Clinton Boys

Australian data scientist and mathematician, living in London.

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As a fantastic bulwark against gerrymandering, and in a democratic statement that should be the envy of democracies worldwide, electoral districts in Australia are not fixed, but have boundaries which change according to shifting demographics as measured by census data. This makes precise comparisons between historical elections extremely difficult on a seat-by-seat basis, as many seats cease to exist between elections, or have become so distorted from their original boundaries that there is no meaning in comparing them.

If possible, I would like to obtain historical election data for, and extrapolate polling data to, polling places rather than just electoral districts. Since it is always entire polling places that are reassigned to new or different districts, this will allow a more accurate calculation of the model on redistributed seats (Antony Green regularly performs the explicit calculation of “redoing” elections on new boundaries: a model would need to be built, preferably using demographic data from the census, to project opinion polling data onto polling places).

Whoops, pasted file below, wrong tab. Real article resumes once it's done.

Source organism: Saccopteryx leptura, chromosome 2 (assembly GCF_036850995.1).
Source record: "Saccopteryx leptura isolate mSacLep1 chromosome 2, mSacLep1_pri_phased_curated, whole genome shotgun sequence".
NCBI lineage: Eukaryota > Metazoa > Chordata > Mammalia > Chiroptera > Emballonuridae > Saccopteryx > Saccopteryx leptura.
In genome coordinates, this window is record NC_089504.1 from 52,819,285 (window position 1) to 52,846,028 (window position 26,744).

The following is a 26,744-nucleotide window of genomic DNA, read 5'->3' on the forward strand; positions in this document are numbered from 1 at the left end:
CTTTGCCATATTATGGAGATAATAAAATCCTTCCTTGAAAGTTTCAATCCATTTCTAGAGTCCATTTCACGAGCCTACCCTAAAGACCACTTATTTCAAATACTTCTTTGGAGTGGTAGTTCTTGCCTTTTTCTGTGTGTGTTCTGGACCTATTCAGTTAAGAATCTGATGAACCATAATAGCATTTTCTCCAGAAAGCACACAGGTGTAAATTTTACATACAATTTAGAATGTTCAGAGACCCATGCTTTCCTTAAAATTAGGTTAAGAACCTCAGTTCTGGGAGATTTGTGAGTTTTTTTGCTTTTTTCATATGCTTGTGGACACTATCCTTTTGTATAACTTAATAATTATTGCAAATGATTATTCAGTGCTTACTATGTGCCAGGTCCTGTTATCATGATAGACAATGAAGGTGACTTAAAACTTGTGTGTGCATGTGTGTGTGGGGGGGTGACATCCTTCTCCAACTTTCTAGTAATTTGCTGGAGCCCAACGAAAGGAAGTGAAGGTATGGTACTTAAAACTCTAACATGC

It should be clear that this would be an extremely lengthy and time-consuming process not without significant complications:

  • there are nearly 8 000 polling places in the country for federal elections
  • census data can be obtained grouped by federal district (and in some states, by state district), but not by polling place
  • I’m not sure if state electoral commissions publish results by polling place

It seems to me that, given the infeasibility of performing the above task, a better idea would be to perform some sort of correction for redistributions similar to what Antony Green does when calculating “nominal swings” (his figures get used by all media outlets all over the country).